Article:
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I have a string, for example:

"Xin chao moi nguoi"

And I would like to programmatically convert that string to:

"Xin chào mọi người"

I just need a rough idea how to start to research. Any suggestion?

This is not translation. Both strings below are from one language, but the first one misses the diacritic. This program will add the diacritic to an English letter.

a -> ă

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closed as not a real question by sawa, EdChum, rds, Stony, dda Jan 19 '13 at 7:59

It's difficult to tell what is being asked here. This question is ambiguous, vague, incomplete, overly broad, or rhetorical and cannot be reasonably answered in its current form. For help clarifying this question so that it can be reopened, visit the help center.If this question can be reworded to fit the rules in the help center, please edit the question.

    
If the same letter is sometimes supposed to appear with a certain diacritic and sometimes without (or with a different diacritic), then there is no deterministic way to do that as the information is gone. Is there a deterministic rule for when to add which diacritic? Without it, your question is not answerable. –  sawa Jan 18 '13 at 14:40
    
@sawa it was before the question title was edited. Removing –  Ivaylo Strandjev Jan 18 '13 at 14:42
    
@IvayloStrandjev I am not sure about the title before, but I suppose it meant Latin letters, not Latin language. If that is the case, then it is more appropriate to write Latin than write English. Or, maybe Roman letters are more popular words. –  sawa Jan 18 '13 at 14:43
    
@sawa It's true, there wouldn't be a way to look at an individual letter on its own, but you could use a dictionary of words (see my answer). –  Hannele Apr 8 '13 at 17:56

5 Answers 5

I'm not sure there's a specific library to address your situation, but I'm not familiar with everything in Ruby. You could try something like the following, however:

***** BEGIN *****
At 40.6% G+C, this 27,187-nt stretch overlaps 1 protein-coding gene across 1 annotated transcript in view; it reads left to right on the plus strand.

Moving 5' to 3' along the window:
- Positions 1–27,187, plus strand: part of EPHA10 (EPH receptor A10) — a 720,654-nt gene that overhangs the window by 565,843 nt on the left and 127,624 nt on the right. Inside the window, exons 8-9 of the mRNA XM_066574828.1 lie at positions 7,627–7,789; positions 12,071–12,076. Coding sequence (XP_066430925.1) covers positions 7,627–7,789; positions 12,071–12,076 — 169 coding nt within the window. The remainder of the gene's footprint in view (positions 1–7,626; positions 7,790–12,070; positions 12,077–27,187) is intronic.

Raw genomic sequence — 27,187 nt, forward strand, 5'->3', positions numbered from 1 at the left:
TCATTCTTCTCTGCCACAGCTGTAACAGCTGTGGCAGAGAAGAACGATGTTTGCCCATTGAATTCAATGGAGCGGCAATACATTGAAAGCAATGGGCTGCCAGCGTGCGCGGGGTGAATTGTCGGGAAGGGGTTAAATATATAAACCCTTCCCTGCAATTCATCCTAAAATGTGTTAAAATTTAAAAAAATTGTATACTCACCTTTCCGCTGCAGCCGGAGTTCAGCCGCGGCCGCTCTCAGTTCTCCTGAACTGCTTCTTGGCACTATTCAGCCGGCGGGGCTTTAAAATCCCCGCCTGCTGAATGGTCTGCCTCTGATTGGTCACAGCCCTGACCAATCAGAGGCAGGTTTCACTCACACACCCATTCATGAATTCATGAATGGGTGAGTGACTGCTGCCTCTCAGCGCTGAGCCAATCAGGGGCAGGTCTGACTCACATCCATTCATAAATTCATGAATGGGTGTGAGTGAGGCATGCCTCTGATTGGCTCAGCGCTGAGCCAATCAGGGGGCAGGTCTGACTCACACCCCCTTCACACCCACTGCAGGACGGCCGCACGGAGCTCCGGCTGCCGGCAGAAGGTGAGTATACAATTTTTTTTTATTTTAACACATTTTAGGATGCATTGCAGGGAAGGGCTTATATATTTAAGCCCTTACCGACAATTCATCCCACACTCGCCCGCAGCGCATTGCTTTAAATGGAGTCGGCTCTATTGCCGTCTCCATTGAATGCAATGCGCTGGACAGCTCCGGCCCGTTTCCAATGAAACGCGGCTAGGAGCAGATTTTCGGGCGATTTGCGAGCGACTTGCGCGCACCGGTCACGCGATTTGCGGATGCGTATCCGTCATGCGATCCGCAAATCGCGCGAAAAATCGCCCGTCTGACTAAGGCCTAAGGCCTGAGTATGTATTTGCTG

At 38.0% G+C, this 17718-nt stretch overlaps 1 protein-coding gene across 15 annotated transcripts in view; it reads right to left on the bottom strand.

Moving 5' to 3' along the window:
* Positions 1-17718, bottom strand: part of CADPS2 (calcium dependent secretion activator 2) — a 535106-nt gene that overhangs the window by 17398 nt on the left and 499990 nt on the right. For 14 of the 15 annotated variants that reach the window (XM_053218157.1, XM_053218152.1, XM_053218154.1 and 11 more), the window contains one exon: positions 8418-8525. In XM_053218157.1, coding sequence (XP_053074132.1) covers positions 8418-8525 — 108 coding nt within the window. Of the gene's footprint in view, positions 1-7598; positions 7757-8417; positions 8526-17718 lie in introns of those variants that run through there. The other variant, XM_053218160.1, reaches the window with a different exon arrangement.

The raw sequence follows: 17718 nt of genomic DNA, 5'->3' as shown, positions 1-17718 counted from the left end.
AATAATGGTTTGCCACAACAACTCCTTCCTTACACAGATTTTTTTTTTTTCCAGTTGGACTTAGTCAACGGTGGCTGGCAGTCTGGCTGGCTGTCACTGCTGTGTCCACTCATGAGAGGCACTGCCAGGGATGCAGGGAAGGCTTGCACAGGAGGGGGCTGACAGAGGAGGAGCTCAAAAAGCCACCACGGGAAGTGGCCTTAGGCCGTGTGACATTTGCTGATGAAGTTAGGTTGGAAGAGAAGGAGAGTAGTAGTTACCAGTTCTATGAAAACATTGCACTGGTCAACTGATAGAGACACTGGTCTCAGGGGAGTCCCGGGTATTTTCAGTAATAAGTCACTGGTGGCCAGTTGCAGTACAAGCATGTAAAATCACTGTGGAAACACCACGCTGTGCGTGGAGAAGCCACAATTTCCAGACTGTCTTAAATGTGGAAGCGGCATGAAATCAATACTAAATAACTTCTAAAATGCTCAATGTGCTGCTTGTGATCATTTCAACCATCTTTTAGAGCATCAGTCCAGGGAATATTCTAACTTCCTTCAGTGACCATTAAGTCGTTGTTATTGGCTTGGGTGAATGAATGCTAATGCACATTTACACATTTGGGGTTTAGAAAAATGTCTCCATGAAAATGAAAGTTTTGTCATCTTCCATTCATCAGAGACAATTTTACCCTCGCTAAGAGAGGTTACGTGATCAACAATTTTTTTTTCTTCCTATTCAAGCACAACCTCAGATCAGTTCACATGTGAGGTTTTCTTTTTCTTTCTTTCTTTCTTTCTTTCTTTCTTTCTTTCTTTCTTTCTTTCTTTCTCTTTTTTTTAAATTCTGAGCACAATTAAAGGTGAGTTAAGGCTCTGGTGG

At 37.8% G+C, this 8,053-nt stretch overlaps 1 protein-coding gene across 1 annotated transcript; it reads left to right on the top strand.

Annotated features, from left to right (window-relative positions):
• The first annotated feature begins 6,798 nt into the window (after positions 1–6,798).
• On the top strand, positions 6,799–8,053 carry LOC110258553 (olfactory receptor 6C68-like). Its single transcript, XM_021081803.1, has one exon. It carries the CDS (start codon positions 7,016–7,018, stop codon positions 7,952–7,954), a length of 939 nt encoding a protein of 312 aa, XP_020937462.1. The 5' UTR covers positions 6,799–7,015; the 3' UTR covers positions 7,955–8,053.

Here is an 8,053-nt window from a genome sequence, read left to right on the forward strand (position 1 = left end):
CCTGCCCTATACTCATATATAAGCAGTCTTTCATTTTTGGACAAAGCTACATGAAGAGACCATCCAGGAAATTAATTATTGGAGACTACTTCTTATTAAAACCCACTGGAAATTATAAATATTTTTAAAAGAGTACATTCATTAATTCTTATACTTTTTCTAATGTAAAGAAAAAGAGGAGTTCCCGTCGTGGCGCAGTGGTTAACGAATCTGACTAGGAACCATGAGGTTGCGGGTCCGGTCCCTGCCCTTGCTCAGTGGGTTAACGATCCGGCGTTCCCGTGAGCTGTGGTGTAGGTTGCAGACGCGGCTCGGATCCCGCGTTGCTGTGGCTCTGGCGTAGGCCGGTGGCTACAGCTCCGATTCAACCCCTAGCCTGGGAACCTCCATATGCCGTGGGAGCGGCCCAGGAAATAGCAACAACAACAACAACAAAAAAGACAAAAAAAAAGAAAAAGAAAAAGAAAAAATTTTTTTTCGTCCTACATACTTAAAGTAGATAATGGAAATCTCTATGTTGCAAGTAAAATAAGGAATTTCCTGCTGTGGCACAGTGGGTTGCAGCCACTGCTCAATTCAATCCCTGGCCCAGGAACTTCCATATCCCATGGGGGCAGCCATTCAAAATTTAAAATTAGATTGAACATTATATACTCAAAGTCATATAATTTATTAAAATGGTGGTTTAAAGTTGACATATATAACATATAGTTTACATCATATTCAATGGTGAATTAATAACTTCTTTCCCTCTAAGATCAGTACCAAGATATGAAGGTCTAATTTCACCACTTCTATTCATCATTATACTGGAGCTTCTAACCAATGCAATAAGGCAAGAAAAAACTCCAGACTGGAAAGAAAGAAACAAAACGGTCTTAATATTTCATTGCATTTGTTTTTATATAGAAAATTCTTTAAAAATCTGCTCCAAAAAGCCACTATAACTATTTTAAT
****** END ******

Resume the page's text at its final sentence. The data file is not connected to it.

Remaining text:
Create a list of the specially-encoded words, and a mapping of basic characters to the complex ones.

Then, when you have your basic encoding of a candidate word, filter your list for words that match, character-by-character, keeping those that either match the current character exactly, or that have an acceptable substitute in the mapping that was previously defined.

A quick and dirty example:

wordList = ['chào', 'chao', 'chaobella'] #etc...
charMap = {'a'=>['a', 'à'], 'c'=>['c'], 'h'=>['h'], 'o'=>['o', 'ọ', 'ờ']} # etc...

word = 'chao'
filterList = wordList

# for each character in the word
word.split("").each_with_index do |char, index|
  # get the list of characters you'd like it to match
  matchingChars = charMap[char]
  # select the words that match at this index
  filterList = filterList.select{ |w| matchingChars.include? w.split("")[index] }
end

# filter out longer words
filterList = filterList.select{ |w| word.length == w.length }

puts "Words that match: " + filterList.join(",")

You'll still need to factor it out into a function, and determine what to do if there is more than one word that matches.

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Actually you could address me any kind of language. I just need a rough idea –  Hoan Dang Jan 18 '13 at 14:35
    
Was the above the kind of thing you were looking for? –  Hannele Jan 22 '13 at 14:30

You can use Unicode combining characters and compose the resulting characters from their base character:

   a   +   ̀      = à
U+0061 + U+0300

You can get the combining characters with Unicode decomposition, i.e. the Normalization Form Canonical Decomposition (NFD). The inverse, composing multiple characters to one single character, is the Normalization Form Canonical Composition (NFC).

You could use this Ruby Unicode library for composition and decomposition.

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For a one to one char conversion there is the tr method:

#encoding: utf-8
p "Xin chao moi nguoi".tr('aou', 'àọư')
#=>"Xin chàọ mọi ngưọi"
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+1 but this is completely wrong but the OP won't get what he wants in a SO answer –  Esailija Jan 18 '13 at 16:11

Depends on how much you want to do. If you just encode your strings in UTF-8 (start your file with #encoding: utf-8), you can make a rudimentary changing dictionary:

conversions = {
  "a" => "á",
  "e" => "é"
}
#And so on... (or with words, as @Hannele said)
str.gsub(/[aeiou]/, conversions)

Feel free to replace any of the conversions to how you see fit. Remember, though, this will replace all vowels in the string. It won't do what makes sense for the human language.

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You are translating the English to Vietnamese.

A Ruby gem to translate a string from one language to another using google api.

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